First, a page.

Siberia

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Siberia is the region of Russia east of the Ural Mountains, south of the Arctic Ocean, and stretching for thousands of miles east to the Pacific Ocean. Major towns of Siberia include Chelyabinsk, Omsk, Novysibirsk, Krasnoyarsk, Irkutsk, Ulan-Ude, Khabarovsk and Vladivostok.

Contents

History

Historically Siberia was inhabited by nomadic tribes. Russian colonization was gradually accomplished by the creation of penal colonies, the establishment of military garrisons, and the arrival of Kozaks. Even since the construction of the Trans-Siberian Railroad, the population of the region remains low.

In 1908, an asteroid exploded over the Tunguska region of Siberia,[1] flattening trees and charring the earth for miles. Thankfully, the disaster occurred in a sparely populated region, so no one died. It was one of the most dangerous natural disasters in recent times.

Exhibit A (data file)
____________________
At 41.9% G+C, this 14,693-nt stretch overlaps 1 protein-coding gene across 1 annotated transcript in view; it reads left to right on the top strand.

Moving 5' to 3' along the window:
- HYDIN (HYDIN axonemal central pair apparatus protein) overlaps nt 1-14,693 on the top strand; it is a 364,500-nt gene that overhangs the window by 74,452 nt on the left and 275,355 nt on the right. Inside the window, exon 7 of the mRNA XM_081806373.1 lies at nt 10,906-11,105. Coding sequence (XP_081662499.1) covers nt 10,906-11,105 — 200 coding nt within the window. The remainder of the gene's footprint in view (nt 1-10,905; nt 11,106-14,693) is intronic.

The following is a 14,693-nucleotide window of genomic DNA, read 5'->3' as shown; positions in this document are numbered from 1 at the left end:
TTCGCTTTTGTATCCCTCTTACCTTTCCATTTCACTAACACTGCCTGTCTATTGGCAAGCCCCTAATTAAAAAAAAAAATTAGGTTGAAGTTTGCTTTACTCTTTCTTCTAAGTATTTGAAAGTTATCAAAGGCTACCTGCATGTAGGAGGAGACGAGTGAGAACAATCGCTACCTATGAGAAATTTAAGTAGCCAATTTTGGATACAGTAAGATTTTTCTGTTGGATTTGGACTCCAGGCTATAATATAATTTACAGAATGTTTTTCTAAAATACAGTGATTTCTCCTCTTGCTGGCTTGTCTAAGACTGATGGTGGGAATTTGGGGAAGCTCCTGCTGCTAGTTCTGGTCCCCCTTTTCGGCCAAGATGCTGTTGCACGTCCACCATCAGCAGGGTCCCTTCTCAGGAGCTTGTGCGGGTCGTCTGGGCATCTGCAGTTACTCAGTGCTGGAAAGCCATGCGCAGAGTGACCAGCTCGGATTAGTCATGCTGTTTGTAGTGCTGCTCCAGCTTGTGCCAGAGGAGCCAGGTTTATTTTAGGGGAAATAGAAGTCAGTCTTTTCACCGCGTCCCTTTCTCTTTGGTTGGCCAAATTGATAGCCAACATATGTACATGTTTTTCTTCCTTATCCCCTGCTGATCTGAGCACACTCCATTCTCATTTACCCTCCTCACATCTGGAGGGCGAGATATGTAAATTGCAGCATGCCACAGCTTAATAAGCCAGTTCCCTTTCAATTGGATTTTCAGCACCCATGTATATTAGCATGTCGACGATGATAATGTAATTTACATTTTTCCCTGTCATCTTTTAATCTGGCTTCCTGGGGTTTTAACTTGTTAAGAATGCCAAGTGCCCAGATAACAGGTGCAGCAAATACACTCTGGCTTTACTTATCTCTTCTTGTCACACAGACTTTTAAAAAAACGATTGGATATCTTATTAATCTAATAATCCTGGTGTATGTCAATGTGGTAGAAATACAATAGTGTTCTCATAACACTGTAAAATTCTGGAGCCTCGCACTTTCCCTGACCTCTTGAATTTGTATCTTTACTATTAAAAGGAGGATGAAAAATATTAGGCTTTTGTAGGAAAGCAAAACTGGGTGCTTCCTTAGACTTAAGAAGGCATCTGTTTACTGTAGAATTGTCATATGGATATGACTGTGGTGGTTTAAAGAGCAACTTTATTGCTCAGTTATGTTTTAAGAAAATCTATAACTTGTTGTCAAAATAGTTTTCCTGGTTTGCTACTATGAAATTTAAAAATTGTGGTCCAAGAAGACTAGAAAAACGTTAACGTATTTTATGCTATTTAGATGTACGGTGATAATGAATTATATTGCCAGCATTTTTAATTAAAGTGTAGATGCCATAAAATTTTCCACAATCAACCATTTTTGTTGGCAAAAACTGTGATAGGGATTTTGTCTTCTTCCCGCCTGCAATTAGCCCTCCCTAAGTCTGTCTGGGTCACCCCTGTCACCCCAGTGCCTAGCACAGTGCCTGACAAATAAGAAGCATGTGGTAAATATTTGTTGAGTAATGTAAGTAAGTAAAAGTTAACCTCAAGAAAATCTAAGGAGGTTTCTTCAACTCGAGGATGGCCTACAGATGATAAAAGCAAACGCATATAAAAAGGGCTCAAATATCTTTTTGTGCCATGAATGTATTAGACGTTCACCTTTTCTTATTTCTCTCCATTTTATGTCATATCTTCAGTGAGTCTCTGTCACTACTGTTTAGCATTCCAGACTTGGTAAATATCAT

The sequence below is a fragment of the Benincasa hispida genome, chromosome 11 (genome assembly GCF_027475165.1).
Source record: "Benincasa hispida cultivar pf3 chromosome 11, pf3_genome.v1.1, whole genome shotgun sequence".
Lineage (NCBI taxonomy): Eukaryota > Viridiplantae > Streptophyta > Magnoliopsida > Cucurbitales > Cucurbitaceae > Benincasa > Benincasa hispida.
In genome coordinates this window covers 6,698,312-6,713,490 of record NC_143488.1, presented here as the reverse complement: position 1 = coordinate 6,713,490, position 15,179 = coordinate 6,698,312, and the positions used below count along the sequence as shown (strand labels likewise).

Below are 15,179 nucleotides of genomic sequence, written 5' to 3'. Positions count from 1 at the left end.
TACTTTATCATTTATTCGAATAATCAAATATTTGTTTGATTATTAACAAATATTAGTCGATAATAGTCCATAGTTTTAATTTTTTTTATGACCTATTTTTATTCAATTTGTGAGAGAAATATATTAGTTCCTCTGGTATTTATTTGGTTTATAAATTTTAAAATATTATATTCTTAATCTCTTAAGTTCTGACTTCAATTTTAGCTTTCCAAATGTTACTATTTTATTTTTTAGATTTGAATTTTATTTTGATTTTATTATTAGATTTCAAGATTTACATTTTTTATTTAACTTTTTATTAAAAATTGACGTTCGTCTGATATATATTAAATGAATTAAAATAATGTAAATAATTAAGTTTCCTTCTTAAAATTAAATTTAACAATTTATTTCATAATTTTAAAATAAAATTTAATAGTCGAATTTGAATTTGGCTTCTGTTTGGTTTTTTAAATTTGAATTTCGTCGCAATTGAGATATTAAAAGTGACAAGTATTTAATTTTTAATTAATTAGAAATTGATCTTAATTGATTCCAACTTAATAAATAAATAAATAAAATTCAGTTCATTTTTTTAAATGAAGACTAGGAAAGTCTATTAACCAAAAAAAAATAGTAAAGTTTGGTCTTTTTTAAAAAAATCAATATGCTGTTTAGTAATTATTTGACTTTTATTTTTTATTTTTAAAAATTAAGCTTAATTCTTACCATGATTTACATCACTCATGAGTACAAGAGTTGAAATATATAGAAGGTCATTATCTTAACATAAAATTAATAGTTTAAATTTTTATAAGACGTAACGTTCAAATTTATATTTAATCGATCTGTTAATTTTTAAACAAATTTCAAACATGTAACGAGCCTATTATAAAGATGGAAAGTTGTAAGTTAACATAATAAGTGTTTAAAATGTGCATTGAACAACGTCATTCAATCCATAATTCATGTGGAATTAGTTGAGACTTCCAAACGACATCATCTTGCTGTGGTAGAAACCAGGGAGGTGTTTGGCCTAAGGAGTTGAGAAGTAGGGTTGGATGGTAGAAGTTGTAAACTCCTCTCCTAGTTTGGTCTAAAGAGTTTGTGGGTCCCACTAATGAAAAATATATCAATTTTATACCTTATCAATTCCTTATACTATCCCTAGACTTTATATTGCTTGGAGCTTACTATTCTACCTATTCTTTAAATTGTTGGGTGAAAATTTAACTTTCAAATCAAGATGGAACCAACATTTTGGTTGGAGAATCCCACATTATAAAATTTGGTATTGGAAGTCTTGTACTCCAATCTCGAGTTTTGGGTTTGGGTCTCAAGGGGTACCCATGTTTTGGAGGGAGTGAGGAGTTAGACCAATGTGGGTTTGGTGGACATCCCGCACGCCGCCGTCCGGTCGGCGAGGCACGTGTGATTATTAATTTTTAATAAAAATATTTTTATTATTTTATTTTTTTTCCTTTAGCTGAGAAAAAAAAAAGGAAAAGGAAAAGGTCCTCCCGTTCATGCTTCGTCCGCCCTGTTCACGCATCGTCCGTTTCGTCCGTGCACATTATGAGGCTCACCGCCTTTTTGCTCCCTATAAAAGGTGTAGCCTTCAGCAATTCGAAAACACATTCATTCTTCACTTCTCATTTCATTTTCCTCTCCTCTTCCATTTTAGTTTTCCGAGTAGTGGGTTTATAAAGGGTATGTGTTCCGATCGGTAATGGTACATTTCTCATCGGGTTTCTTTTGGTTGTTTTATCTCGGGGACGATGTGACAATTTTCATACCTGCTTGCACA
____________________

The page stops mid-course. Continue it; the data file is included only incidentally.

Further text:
Economy

Siberia is enormously rich in natural resources; oil, diamonds, gold and many other metals.

Landscape

From north to south, Siberia changes from tundra and permafrost, to extensive swamps and immense, predominantly coniferous forests. Siberia contains several of the worlds longest rivers - the Lena, the Ob', the Yenisey. It contains also the Anadyr. There are glaciers and active volcanos on the Kamchatka peninsula. Lake Baikal is the worlds deepest lake.

Nature

Siberian wildlife includes tigers, reindeer, black, brown and polar bears, sables, sea otters and lemmings. The frozen corpses of mammoths and woolly rhinoceroses have been found frozen in the Siberian Arctic. Huge numbers of fur seals and walruses live on the North Siberian Islands and in the Bering Sea and the extinct sirenian Steller's sea cow was found only here.

References

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